Medicaid alternative payment models: How they're faring and how payers can capitalize

Medicaid
Despite how prevalent Medicaid alternative payment models are becoming, there have been relatively few—and mostly limited—evaluations of these initiatives compared to Medicare and commercial payment initiatives. (Getty/juststock)

Multiple states are turning to Medicaid alternative payment models to improve care quality and lower costs, but these initiatives might have to evolve in order to maximize their impact, a new report concludes.

The report, from the Deloitte Center for Health Solutions, notes that insurers in particular should pay attention to the trend, as Medicaid managed care organizations with APM experience may have a competitive advantage when bidding on state contracts.

In addition, health plans may be able to design their own Medicaid APMs or take advantage of new business opportunities to provide infrastructure or analytic support for existing ones.

But despite how prevalent Medicaid APMs are becoming, there have been relatively few—and mostly limited—evaluations of these initiatives compared to Medicare and commercial payment initiatives. One of the reasons is that some of the programs are still in their early stages.

RELATED: CMS touts growth of APMs as move continues to value-based payment

Still, based on reviews of research and interviews with industry experts and stakeholders, Deloitte made some key observations of the four main types of Medicaid APMs. Here’s a breakdown:

  • Patient-centered medical home initiatives: Multiple reports indicate they have helped primary care practices reach process milestones like implementing risk-stratified care management. Yet most quantitative evaluations of PCMH models have found limited measurable impact on claims-based measures of quality, utilization and cost of care for Medicaid beneficiaries.
  • Medicaid Health Homes: Quantitative analyses on patient and cost outcomes were not yet available from the federal government, but a qualitative analysis found that the model has led to improved care coordination, behavioral and physical health integration and member engagement. States that conducted their own evaluations reported positive impacts on cost and quality.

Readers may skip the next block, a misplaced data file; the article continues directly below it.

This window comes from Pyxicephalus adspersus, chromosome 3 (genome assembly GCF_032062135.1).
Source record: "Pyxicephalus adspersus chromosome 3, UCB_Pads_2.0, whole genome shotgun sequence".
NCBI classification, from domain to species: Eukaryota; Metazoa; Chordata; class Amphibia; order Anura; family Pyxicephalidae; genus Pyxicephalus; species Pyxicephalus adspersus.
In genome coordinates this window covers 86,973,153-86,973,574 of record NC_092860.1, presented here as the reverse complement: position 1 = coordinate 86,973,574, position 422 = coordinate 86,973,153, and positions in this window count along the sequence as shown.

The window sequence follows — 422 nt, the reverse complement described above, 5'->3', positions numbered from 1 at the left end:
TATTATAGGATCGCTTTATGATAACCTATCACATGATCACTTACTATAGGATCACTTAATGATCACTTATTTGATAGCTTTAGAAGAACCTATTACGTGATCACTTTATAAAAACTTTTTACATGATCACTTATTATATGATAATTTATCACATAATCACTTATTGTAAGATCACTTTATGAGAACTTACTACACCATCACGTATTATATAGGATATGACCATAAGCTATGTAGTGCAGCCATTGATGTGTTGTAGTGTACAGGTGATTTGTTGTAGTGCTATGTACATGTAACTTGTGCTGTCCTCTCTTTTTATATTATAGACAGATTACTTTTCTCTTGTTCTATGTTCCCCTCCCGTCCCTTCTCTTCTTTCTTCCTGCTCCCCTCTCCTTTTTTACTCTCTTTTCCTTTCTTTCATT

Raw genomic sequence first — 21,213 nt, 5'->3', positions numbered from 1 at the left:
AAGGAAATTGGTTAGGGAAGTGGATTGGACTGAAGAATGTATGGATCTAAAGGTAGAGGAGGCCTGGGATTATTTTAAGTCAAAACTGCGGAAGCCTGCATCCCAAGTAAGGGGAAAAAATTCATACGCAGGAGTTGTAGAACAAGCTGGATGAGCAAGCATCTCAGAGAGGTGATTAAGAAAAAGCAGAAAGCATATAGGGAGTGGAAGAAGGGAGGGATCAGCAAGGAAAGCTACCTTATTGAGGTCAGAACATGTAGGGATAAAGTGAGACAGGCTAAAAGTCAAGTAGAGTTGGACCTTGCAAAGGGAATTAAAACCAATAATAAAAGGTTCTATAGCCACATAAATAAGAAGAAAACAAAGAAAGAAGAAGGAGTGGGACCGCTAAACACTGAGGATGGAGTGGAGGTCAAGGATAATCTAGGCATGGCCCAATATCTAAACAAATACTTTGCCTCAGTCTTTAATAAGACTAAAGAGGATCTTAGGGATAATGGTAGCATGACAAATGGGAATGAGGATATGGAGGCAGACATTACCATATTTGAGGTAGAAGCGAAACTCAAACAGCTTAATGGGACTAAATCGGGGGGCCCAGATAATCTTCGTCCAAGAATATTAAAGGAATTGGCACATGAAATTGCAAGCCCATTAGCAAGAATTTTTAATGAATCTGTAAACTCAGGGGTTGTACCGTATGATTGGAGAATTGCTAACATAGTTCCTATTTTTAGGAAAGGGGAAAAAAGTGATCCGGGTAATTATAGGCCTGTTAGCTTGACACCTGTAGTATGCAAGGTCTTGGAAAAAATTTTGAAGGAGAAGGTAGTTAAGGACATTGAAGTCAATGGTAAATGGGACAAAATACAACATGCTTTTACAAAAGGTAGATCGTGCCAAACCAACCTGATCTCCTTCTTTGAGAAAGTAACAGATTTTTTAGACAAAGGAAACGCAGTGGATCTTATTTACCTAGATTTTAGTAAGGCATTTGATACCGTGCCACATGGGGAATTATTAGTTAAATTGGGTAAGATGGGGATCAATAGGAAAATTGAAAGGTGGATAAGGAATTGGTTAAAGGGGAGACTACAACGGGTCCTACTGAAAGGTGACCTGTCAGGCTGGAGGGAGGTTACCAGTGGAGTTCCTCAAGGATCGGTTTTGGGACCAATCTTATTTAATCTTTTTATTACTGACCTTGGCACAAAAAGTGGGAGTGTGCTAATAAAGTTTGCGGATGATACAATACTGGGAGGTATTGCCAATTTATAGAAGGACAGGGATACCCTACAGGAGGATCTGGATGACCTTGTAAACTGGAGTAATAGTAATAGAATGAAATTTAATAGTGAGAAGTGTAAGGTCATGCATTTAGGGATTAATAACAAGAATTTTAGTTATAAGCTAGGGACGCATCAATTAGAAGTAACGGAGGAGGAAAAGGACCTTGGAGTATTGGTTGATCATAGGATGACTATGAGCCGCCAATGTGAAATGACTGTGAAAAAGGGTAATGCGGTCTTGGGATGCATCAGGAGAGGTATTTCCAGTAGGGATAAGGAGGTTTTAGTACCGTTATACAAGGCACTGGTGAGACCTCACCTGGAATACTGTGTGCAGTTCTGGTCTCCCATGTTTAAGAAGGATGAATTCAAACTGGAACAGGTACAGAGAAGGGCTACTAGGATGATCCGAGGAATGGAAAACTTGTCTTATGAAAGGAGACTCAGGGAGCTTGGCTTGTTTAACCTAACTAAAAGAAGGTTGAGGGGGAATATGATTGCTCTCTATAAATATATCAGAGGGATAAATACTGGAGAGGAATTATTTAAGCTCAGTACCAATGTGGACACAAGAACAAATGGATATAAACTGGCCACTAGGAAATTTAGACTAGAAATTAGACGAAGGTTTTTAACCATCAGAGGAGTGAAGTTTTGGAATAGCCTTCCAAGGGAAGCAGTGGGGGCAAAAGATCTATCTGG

• Episode of care payments: The only published results available are from the Arkansas Payment Improvement Initiative. It has achieved improvements in certain cost and quality measures—like reducing the costs of treating ADHD patients by 15%—but had mixed results on others. For example, post-operation complication rates worsened for patients in its knee/hip replacement bundled payment model.
  • Accountable care organizations: Overall findings suggest that Medicaid ACO models are maturing more slowly than anticipated. Colorado’s program made some gains in cost reduction, but didn’t have a significant impact on key performance, quality or access measures. Oregon credits its program for reducing overall Medicaid spending in the state.

Looking toward the future, Deloitte notes that the potential impact of Medicaid APMs on care delivery can depend considerably on how much of a provider’s revenue comes from Medicaid. Thus, alignment with other payers may be necessary to effectively support and incentivize providers to participate in APMs.

To that end, the Medicare Access and CHIP Reauthorization Act (MACRA) helps by creating an incentive for Medicaid clinicians who also treat Medicare patients to participate in APMs. For Medicaid managed care plans specifically, if they want to have their models qualify as an other-payer advanced APM for MACRA purposes, they will likely have to work with their state Medicaid agency to get a determination from the Centers for Medicare & Medicaid Services.